Let me reiterate that any increased responsibilities for the UN should be limited and time-bound and not designed to replace the roles and responsibilities of the Palestinian Authority or of the Government of Israel.

I remain very concerned that the suspension of coordination and revenue transfers cannot be sustained for much longer without severe humanitarian and economic consequences.

Over the reporting period, militants fired some 20 rockets towards Israel and launched some 270 balloons carrying incendiary devices, causing hundreds of fires and forcing some civilians to be evacuated from their homes.

Shrapnel from rockets intercepted by the Iron Dome damaged a car and two houses in the Israeli town of Sderot. Six civilians were lightly injured while running for shelter.

Israeli Defense Forces (IDF) responded by striking Hamas targets and agricultural fields, firing some 80 missiles and shells, with five people reported injured, including four children and one woman. Following one of these strikes, an unexploded Israeli missile was found in an UNRWA school in the ash-Shati refugee camp. The IDF has classified this as an accident that is under review.

I reiterated that the indiscriminate launching of rockets and incendiary devices towards Israeli population centers violates international law and must cease immediately.  Likewise, children and schools should never be targeted by any party, nor should children be exposed to violence.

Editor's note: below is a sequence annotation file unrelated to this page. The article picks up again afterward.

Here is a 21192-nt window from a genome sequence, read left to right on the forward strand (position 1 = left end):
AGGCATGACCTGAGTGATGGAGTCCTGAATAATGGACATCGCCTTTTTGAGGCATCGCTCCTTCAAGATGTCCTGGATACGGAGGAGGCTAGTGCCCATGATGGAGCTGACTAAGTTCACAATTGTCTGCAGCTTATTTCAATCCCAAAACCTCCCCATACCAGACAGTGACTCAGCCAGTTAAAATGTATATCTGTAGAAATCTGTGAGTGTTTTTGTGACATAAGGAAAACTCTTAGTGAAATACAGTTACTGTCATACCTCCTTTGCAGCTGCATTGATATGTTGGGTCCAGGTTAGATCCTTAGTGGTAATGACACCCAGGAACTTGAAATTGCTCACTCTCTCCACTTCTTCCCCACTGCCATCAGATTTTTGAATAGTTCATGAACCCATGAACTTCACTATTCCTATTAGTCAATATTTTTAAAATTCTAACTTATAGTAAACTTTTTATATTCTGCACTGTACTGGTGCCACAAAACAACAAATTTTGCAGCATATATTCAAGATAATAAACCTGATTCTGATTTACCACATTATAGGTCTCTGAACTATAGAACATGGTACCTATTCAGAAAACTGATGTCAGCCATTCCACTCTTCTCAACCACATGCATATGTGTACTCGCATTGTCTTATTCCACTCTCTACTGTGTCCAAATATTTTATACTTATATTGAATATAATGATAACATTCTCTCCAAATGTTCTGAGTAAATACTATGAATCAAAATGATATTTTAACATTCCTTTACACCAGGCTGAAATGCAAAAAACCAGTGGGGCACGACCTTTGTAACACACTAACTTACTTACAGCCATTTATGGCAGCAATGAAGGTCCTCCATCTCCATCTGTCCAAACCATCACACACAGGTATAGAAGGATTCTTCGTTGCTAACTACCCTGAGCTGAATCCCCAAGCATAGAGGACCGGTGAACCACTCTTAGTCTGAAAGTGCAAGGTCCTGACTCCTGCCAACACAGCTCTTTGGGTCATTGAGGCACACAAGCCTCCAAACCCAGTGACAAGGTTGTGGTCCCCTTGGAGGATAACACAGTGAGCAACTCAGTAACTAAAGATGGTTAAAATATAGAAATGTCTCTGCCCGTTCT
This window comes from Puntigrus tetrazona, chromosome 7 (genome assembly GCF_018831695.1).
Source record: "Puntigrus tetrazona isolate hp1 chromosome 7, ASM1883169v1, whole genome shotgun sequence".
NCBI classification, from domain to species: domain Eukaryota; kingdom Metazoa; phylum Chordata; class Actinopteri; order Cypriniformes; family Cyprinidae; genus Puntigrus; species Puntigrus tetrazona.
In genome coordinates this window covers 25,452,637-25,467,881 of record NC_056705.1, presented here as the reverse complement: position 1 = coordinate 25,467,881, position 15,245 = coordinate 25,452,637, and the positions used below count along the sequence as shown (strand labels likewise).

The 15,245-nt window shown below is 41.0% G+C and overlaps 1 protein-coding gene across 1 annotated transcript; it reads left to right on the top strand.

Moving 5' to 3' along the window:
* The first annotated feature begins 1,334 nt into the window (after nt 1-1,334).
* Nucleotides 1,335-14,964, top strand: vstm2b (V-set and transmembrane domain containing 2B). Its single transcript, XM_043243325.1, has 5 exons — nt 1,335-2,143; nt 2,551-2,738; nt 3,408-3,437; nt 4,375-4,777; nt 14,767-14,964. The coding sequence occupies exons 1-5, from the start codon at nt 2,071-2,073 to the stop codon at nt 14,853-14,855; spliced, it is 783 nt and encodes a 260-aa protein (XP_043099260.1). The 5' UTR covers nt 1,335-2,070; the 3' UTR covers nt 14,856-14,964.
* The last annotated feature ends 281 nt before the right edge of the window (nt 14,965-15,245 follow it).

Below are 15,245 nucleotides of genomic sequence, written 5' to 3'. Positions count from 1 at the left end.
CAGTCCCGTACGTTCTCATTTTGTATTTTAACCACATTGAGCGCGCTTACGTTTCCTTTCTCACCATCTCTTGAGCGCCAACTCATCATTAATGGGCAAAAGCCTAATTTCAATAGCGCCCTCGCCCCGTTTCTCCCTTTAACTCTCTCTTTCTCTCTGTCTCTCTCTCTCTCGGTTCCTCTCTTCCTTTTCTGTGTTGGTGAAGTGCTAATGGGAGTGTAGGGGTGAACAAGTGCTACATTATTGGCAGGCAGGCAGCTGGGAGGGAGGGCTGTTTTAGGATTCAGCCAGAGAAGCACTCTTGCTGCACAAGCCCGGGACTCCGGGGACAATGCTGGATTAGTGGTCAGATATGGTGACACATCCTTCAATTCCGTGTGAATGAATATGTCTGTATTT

In response to the sharp rise in the number of incendiary balloons, on 11 August, Israel limited the transfer of some goods and halted the transfer of construction materials through the Kerem Shalom crossing into Gaza. On 12 August, Israeli authorities stopped all fuel deliveries until further notice, including donor-funded fuel. As a result, the Gaza Power Plant has shut down, sharply reducing electricity provision to three hours per day. This is severely impacting critical infrastructure, including sewage treatment and provision of clean drinking water. It is also affecting health facilities, schools, and conditions at some of the quarantine centers that are critical to efforts to prevent an outbreak of COVID19 in the Strip, particularly concerning given reports yesterday of the first identified cases of COVID-19 outside of quarantine centers in Gaza. Additionally, on 16 August, Israel closed the Gaza fishing zone completely.

The day before, after hearing the news of the new COVID19 cases in Gaza, the UN asked Israel to reinstate the delivery of Qatari funded fuel for the Strip in order to help prevent a major health crisis. 

This latest escalation has once again demonstrated the urgency of implementing long-term solutions for Gaza.